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Jul 12, 2008


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David Wharton

Writing as someone you've scolded on this blog for once using word somewhat vaguely, I find it odd that you are arguing that we should abandon the well-established meaning of "recession."

You also say that the "technical" (= economically well-defined?) arguments about whether we're in a recession are "at best partial truths that obscure the larger picture," but you go on to dismiss arguments that put the economy in a long-term historical perspective. Seems to me that you want the "larger picture" to be just large enough to suit your political views, and no larger.

Will Shales's historical perspective persuade voters? You're probably right that they won't. Bill Clinton managed to persuade voters that we were in "the worst economy since the Great Depression" when we were actually in a recovery back in '92. (Remember "It's the economy, stupid"? But it wasn't the economy; it was the perception of the economy.) What worked for Bill will likely work for Obama, too.

Ed Cone

DW, the two-down-quarters definition of a recession is far from, well, definitive. It also leaves open the possibility that we're in a recession and won't have the data to show it for several months.

But I find the argument over whether we're in a recession or not to be the least interesting aspect of this discussion.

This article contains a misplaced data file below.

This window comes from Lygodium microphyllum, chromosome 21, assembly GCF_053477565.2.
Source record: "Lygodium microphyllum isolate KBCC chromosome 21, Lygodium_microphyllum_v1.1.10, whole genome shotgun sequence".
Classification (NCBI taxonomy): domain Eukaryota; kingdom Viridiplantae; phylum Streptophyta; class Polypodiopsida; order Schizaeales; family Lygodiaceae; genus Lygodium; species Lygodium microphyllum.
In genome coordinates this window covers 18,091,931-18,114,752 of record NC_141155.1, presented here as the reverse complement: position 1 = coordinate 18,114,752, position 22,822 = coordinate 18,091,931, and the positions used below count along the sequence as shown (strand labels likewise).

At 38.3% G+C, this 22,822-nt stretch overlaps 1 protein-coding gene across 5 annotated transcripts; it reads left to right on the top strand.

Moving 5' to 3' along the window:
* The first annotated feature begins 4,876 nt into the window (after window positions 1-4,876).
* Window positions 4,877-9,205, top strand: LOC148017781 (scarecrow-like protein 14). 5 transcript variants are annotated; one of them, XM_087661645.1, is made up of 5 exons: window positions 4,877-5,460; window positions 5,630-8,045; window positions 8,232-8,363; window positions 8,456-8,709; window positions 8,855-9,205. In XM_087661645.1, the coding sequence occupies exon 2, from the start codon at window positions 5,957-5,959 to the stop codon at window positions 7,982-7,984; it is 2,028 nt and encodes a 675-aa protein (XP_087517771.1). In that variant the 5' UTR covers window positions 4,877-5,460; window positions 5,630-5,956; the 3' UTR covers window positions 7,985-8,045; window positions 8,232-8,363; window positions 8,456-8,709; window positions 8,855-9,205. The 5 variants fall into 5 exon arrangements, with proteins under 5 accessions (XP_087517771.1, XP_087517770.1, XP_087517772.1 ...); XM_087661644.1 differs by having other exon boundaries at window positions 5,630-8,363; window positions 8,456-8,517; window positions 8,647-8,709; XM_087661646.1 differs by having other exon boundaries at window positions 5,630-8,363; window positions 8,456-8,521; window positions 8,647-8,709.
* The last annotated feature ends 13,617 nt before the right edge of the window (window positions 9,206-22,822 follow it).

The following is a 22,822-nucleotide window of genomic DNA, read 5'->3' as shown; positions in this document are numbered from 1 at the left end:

I see a lot of serious issues in the economy, with easy-to-understand numbers (e.g., ARM reset schedule, financial industry losses) indicating that we're not done yet. I see these issues having a serious impact on a lot of people, with knock-on effects (e.g., reduced consumer spending power) that could well widen the pain. I see the Treasury Secretary scrambling to avoid disaster.

And so when someone wants to veer off into a discussion of the R-word, or blanket condemnations of unnamed journalists, or use historical comparisons (however valid in context) to essentially change the subject, I just don't find it compelling.

David Wharton

To sum up your case, then: "what's compelling and interesting is that bad stuff that has and might happen, rather than the good stuff that is happening."


Ed Cone

No, DW, that's not my case, as you surely know.

If you want to argue about whether or not we are in a recession, at this moment, according to one of the accepted definitions of recession, that's fine. It's not my focus, but have at it.